19 March 2019: Etihad has flexed its muscle and told lenders of bankrupt Jet Airways to rework the resolution plan for the bankrupt airline, failing which it will press to exit the joint venture.
Sources tell ET Now that Etihad has communicated this to lenders, and added that it will not infuse emergency funds of Rs 750 crore till the resolution plan is acceptable to it. Etihad currently has a 24% stake in the airline.
This may leave the lenders with no choice but to invoke insolvency and take Jet to the NCLT.
Etihad did not respond to all the queries sent by ET Now but did send this statement as a response: “As a minority shareholder, Etihad is working closely with Indian lenders, the company and key stakeholders to facilitate a solution for Jet Airways.”
Jet still has not reverted, or answered any of the queries sent by ET Now.
The breakdown in talks is also demonstrated by Jet cancelling all flights to and from Abu Dhabi, which is the headquarters of Etihad.
Experts say the Narendra Modi government can do little till the two equity partners take a decision. It’s election year and the the incumbent government cannot afford the closure of an airline. It has already got India‘s sovereign fund NIIF to work with Jet’s lenders to take a majority stake in the beleaguered airline.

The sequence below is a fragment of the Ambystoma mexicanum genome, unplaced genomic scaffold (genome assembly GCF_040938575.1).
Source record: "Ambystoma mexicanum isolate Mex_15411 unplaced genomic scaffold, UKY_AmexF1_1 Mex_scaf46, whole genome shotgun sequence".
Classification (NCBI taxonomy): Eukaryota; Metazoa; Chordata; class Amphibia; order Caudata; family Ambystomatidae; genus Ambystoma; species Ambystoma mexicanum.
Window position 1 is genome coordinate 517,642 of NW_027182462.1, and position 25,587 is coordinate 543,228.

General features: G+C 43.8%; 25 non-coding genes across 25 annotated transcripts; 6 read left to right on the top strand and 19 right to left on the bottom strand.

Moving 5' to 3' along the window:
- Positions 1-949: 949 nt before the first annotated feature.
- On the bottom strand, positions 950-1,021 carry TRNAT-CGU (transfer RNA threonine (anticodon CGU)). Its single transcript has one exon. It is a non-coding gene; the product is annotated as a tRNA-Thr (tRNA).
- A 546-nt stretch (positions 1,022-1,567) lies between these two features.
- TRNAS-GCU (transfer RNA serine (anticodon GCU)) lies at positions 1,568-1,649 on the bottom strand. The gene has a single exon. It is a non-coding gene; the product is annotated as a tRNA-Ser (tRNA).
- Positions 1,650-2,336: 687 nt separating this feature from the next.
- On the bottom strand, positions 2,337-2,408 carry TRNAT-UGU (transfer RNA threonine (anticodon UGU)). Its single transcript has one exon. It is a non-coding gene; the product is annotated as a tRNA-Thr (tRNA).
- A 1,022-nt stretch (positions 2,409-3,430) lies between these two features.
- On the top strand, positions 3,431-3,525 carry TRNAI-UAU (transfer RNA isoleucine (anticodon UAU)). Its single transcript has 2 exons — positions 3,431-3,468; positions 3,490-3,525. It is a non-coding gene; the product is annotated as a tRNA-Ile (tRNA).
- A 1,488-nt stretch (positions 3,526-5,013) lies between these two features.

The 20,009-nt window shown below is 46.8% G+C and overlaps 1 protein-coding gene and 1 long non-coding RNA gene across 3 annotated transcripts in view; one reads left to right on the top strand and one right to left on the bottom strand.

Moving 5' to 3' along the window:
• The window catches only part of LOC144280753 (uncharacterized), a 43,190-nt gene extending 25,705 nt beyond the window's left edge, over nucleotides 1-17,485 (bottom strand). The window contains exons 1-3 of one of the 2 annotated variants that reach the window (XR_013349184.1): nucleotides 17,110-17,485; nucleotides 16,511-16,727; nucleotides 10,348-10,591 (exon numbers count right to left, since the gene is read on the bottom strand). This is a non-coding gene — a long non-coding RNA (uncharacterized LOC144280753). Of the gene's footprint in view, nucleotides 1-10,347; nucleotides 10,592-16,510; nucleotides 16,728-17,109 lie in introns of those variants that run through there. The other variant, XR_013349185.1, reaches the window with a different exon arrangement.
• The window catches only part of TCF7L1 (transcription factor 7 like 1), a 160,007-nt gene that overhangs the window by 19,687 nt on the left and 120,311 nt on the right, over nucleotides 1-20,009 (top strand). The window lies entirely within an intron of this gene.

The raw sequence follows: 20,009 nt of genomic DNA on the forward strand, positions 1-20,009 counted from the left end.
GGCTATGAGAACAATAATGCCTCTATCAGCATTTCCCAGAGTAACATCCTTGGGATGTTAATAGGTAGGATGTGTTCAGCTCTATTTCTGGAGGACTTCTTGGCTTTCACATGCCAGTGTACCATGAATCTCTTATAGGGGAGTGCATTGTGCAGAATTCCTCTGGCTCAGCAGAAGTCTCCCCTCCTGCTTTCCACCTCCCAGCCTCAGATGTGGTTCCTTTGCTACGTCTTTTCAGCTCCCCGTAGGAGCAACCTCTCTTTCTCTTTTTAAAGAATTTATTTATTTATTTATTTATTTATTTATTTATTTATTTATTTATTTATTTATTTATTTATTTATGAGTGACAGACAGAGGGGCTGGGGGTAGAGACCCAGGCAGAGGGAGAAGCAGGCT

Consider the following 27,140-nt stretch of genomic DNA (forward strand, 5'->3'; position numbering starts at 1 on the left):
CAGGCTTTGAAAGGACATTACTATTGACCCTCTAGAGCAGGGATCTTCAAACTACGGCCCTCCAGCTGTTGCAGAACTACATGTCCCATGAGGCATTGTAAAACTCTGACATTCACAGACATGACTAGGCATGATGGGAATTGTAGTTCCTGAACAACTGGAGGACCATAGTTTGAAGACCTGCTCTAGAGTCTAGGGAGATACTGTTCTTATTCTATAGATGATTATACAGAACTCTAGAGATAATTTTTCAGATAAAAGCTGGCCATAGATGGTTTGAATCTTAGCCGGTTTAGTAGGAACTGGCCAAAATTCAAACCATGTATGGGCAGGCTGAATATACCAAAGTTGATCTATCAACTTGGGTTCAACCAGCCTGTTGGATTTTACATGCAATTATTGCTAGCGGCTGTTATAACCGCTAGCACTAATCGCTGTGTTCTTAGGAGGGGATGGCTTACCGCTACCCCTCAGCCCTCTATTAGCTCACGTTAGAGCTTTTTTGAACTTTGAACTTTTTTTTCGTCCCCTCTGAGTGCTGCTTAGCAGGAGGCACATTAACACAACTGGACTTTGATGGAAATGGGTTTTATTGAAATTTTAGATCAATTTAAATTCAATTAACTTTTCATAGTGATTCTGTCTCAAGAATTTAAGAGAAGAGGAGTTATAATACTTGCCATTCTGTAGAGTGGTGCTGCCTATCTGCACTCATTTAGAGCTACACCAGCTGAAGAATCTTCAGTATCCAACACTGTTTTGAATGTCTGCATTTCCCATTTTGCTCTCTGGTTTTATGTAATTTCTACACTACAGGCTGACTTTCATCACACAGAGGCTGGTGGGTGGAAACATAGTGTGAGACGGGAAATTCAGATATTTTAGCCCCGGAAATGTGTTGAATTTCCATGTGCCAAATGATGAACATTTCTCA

The two equity partners of Jet–Etihad and founder Naresh Goyal and family have failed to arrive at a middle ground. Sticky points range from the future role of Naresh Goyal at the airline he founded nearly 25 years ago to his equity post resolution and also the number of nominees the Goyal family can nominate to the Board.
The Etihad board has met at least twice recently but failed on both occasions to approve the MoU terms for a resolution. As per the terms Etihad is supposed to infuse nearly Rs 1,600 crore, but its stake will be capped below 25% to prevent the trigger of an open offer. This as per the MoU would be the shareholding post the expansion of the capital base. Lenders were pitching in with Rs 1000 cr as infusion for a 29.5% stake, while the NIIF was entering the cockpit with a 20% stake. Goyal’s stake was to range between 17-22%, with 22% being the upper cap. ET Now learns this has been one of the biggest bone of contentions, as Goyal is not happy with this quantum.
Etihad’s own losses are at a cumulative $3bn in 2017 and 2018 on account of investments in Europe going bad. This could very well be another reason fro Etihad seeking an exit.
Jet had been on the brink of collapse in 2013 too, and then Naresh Goyal had brought Etihad on board with a 24% stake, and ensured cash infusion of nearly Rs 3600 crore.